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Show that $n^2 \mod 5$ equals $0,1$, or $4$ for every integer $n$. Using divison in to cases.

Proof: let integer $n$ be given.

Case $1$: Suppose there exists an integer $k$ such that $n = 2k$

Case $2$: Suppose there exists an integer $k$ such that $n = 2k+1$

Do I have the right idea of having two cases for all integers, one that covers even numbers and one that covers odd, or am I not on the right track?

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  • $\begingroup$ Even and odd were a good attempt. If $n = 2k$ then $n^2 = 4k^2 \equiv -k^2 \mod 5$. But what is $k^2 \mod 5$? Since we are looking of the modulo 5 after squaring, what if we look at the modulo 5 before squaring. There are only 5 possible $n \equiv i \mod 5$ so there are only 5 possible $n^2\equiv i^2 \mod 5$. Maybe those five $i^2$ onlly have three results. $\endgroup$ – fleablood Dec 14 '17 at 23:19
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You should consider cases

$$n \equiv i \pmod 5$$

where $i \in \{0\,\ldots, 4\}$.

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  • $\begingroup$ okay but i am confused it said for every integer. So i should have a case for when the remainder is 0, 1, 2, 3,4 is that what you are saying? $\endgroup$ – user513683 Dec 14 '17 at 22:48
  • $\begingroup$ yes, it suffices to consider those $5$ cases and they would cover all the integers. $(5k+r)^2=25k^2+10kr+r^2=5(5k^2+2kr)+r^2$ $\endgroup$ – Siong Thye Goh Dec 14 '17 at 23:52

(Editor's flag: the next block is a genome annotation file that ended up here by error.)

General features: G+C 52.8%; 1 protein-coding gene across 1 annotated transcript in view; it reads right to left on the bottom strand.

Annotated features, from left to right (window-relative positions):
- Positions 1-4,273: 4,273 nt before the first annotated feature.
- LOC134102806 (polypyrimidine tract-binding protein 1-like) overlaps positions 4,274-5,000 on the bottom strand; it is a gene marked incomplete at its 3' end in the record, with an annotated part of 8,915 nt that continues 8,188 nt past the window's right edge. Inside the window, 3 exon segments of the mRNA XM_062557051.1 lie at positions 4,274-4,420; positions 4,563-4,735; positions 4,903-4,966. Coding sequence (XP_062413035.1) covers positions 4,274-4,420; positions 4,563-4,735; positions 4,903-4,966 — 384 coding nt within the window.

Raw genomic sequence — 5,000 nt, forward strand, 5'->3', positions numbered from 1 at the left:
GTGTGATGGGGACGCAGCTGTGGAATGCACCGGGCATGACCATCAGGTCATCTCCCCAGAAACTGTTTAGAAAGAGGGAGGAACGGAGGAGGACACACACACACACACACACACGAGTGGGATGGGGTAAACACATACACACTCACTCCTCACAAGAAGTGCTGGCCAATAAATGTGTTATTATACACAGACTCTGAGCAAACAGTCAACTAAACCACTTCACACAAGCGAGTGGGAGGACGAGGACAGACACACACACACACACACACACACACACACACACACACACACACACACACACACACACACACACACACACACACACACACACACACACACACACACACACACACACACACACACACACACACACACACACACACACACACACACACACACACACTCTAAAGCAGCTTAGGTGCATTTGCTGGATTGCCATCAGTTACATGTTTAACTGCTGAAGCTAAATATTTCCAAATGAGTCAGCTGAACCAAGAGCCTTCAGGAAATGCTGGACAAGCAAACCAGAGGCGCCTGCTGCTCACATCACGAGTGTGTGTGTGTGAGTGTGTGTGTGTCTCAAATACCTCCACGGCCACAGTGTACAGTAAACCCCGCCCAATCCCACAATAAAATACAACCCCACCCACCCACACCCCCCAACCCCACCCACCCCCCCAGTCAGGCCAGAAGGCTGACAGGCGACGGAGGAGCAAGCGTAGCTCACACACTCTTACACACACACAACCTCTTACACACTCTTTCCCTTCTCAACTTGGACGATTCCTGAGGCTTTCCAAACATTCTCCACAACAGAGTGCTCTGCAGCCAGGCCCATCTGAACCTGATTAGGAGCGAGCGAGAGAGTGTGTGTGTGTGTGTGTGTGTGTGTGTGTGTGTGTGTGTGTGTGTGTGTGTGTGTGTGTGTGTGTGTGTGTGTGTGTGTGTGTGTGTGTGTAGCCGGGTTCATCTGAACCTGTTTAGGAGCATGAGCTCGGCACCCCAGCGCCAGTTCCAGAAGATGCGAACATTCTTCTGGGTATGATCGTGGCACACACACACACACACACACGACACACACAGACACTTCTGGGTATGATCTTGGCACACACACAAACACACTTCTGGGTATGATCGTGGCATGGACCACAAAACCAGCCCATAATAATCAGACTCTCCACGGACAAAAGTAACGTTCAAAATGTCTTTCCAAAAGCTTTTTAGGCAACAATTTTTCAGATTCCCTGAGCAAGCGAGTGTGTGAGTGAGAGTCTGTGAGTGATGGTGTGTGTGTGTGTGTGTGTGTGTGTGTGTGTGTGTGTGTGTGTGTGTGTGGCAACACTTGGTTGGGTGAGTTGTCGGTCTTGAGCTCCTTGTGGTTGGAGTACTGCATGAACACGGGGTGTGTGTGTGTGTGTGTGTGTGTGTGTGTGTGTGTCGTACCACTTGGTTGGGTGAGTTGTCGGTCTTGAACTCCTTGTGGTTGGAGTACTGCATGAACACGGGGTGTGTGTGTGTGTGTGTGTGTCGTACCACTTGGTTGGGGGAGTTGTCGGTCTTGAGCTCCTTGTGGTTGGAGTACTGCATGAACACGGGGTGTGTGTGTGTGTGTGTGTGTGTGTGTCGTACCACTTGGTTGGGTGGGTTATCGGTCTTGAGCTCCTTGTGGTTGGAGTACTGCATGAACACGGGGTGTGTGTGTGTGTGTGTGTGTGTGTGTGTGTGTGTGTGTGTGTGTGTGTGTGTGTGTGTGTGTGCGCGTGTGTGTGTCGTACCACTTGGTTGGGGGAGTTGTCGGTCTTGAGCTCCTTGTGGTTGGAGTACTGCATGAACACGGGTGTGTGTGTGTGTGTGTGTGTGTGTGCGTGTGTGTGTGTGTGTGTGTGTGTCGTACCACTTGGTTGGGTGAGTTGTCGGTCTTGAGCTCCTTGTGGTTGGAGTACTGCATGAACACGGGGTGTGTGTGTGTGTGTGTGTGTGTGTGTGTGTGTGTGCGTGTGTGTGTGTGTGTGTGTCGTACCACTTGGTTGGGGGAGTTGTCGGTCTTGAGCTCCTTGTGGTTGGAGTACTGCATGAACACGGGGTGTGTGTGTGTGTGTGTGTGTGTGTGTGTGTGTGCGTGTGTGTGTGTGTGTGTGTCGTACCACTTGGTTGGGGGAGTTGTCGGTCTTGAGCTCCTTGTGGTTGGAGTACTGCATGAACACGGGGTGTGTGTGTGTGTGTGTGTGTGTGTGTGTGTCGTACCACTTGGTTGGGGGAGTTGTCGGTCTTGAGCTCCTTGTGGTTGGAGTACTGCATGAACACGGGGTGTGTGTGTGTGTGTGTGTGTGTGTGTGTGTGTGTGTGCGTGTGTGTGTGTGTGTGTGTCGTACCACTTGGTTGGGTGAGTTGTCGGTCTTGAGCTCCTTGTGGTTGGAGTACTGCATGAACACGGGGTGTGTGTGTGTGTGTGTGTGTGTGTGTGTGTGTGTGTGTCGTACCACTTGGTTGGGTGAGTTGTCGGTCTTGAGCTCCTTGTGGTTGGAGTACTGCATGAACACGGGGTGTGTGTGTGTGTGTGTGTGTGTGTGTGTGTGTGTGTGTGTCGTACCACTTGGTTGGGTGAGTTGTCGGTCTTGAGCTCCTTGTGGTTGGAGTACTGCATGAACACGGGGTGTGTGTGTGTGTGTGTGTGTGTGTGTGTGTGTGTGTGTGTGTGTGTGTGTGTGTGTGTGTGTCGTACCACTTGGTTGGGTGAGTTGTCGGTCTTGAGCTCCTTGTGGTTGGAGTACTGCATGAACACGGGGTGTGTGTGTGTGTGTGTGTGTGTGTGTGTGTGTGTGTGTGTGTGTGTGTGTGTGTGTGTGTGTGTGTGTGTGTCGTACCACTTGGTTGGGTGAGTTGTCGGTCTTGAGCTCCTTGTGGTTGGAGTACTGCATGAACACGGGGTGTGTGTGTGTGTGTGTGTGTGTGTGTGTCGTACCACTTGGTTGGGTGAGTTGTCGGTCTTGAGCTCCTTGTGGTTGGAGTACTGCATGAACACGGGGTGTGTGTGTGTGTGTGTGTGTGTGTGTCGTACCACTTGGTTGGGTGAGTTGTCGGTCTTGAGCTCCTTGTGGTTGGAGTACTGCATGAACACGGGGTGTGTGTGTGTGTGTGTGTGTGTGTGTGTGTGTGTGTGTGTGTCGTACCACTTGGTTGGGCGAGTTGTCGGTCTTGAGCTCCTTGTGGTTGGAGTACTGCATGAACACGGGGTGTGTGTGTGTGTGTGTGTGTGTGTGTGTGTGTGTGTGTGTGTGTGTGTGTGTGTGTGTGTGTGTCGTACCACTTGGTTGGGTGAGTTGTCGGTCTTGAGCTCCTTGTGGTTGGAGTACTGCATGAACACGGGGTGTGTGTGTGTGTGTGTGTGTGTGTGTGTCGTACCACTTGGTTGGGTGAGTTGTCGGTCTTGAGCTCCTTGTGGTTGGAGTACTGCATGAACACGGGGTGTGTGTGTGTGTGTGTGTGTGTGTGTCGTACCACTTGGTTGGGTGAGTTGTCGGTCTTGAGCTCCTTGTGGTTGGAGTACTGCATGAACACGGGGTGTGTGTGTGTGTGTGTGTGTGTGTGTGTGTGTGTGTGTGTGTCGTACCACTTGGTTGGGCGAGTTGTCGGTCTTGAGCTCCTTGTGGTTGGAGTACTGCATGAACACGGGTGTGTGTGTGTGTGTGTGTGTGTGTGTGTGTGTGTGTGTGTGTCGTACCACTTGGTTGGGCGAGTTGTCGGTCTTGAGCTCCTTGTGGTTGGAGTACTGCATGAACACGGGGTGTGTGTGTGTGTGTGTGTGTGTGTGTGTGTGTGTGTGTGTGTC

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This can be done explicitly very easily, as there are only $5$ (distinct) elements in $\mathbb{Z}_5$:

$$0^2 \equiv 0 \mod 5 \\ 1^2 \equiv 1 \mod 5 \\ 2^2 \equiv 4 \mod 5 \\ 3^2 \equiv 4 \mod 5 \\ 4^2 \equiv 1 \mod 5$$

Thus the only possibilities are $0, 1, 4$.

This works primarily because all numbers greater $4$ are equivalent to one of the above cases. More explicitly, every integer can be written as one of $5k, 5k+1,... 5k + 4$ for some $k \in \mathbb{Z}$, and

$$ 5k \equiv 0 \ \ \ \ \ \ \mod 5 \\ 5k + 1 \equiv 1 \mod 5 \\ 5k + 2 \equiv 2 \mod 5 \\ 5k + 3 \equiv 3 \mod 5 \\ 5k + 4 \equiv 4 \mod 5$$

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  • $\begingroup$ why do you have 3^2 and $62 as equal to 1? $\endgroup$ – user513683 Dec 14 '17 at 22:47
  • $\begingroup$ $3^2 = 9 \equiv 4 \mod 5$. The $1$ was a typo on my part, sorry $\endgroup$ – infinitylord Dec 14 '17 at 22:52
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You want to know the outcome modulo $5$ so if we are to break things into cases it makes sense to break things into cases of modulo $5$.

If $n \equiv 0,1,2,3,4 \mod 5$ then

$n^2 \equiv 0^2, 1^2, 2^2, 3^2, 4^2 \mod 5$ and ... the proof then practically writes itself.

It writes itself even better when you realize $3 \equiv -2 \mod 5$ and $4\equiv -1 \mod 5$ so

If $n \equiv 0,1,2,-2,-1 \mod 5$ then

$n^2 \equiv 0^2, 1^2, 2^2, (-2)^2, (-1)^2 \mod 5$.

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P.S. If you want to do it the hard way we are trying to prove:

$n^2 = 5k + r$ and $0 \le r < 5$ then $r= 0,1$ or $4$ (and never $2$ or $3$).

We are dealing with remainders when divided by $5$ so if we let $n = 5j + m$ then

$n^2 = (5j + m)^2 = 25j^2 + 10jm + m^2 = 5(5j^2 + 2jm) + m^2 = 5k + r$ so we must have $r = m^2 + 5(5j^2 + 2jm - 1)$. And $m$ may be $0,1,2,3,4$ so $m^2$ may be $0,1,4,9,16$ and $r$ may be $0,1,2,3,4$

$r = 0 + 5(5j^2 + 2jm - 1)$ means $r= 0$

$r = 1 + 5(5j^2 + 2jm - 1)$ means $r = 1$.

$r = 4 + 5(5j^2 + 2jm - 1)$ means $r = 4$

$r = 9 + 5(5j^2 + 2jm - 1)= 4 + 5(5j^2 + 2jm)$ means $r =4$.

$r = 16 + 5(5j^2 + 2jm - 1)= 1 + 5(5j^2 + 2jm+2)$ means $r = 1$.

But that was the hard way.

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